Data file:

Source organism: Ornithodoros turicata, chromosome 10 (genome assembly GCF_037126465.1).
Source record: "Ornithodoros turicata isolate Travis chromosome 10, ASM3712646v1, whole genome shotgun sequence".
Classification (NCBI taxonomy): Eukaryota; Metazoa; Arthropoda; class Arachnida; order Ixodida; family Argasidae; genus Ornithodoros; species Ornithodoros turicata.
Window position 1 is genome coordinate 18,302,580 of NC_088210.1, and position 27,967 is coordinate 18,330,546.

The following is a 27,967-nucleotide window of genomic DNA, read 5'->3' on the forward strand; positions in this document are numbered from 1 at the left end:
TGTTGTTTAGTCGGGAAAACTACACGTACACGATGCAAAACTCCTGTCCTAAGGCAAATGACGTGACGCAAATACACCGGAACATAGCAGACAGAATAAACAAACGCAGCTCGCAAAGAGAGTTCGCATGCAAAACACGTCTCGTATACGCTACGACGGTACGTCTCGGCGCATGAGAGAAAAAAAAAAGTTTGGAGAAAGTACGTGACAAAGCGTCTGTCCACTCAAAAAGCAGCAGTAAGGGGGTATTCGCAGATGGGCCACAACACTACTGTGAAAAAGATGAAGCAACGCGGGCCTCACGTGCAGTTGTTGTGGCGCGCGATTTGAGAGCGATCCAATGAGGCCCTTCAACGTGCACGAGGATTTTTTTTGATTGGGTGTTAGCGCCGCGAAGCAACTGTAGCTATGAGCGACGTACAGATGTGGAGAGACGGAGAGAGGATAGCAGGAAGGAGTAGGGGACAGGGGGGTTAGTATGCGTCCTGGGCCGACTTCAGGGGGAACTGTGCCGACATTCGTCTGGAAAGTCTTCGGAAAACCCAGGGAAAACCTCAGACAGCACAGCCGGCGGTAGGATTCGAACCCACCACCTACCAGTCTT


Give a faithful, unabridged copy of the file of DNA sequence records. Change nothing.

Source organism: Ornithodoros turicata, chromosome 10 (genome assembly GCF_037126465.1).
Source record: "Ornithodoros turicata isolate Travis chromosome 10, ASM3712646v1, whole genome shotgun sequence".
Classification (NCBI taxonomy): Eukaryota; Metazoa; Arthropoda; class Arachnida; order Ixodida; family Argasidae; genus Ornithodoros; species Ornithodoros turicata.
Window position 1 is genome coordinate 18,302,580 of NC_088210.1, and position 27,967 is coordinate 18,330,546.

The following is a 27,967-nucleotide window of genomic DNA, read 5'->3' on the forward strand; positions in this document are numbered from 1 at the left end:
TGTTGTTTAGTCGGGAAAACTACACGTACACGATGCAAAACTCCTGTCCTAAGGCAAATGACGTGACGCAAATACACCGGAACATAGCAGACAGAATAAACAAACGCAGCTCGCAAAGAGAGTTCGCATGCAAAACACGTCTCGTATACGCTACGACGGTACGTCTCGGCGCATGAGAGAAAAAAAAAAGTTTGGAGAAAGTACGTGACAAAGCGTCTGTCCACTCAAAAAGCAGCAGTAAGGGGGTATTCGCAGATGGGCCACAACACTACTGTGAAAAAGATGAAGCAACGCGGGCCTCACGTGCAGTTGTTGTGGCGCGCGATTTGAGAGCGATCCAATGAGGCCCTTCAACGTGCACGAGGATTTTTTTTGATTGGGTGTTAGCGCCGCGAAGCAACTGTAGCTATGAGCGACGTACAGATGTGGAGAGACGGAGAGAGGATAGCAGGAAGGAGTAGGGGACAGGGGGGTTAGTATGCGTCCTGGGCCGACTTCAGGGGGAACTGTGCCGACATTCGTCTGGAAAGTCTTCGGAAAACCCAGGGAAAACCTCAGACAGCACAGCCGGCGGTAGGATTCGAACCCACCACCTACCAGTCTT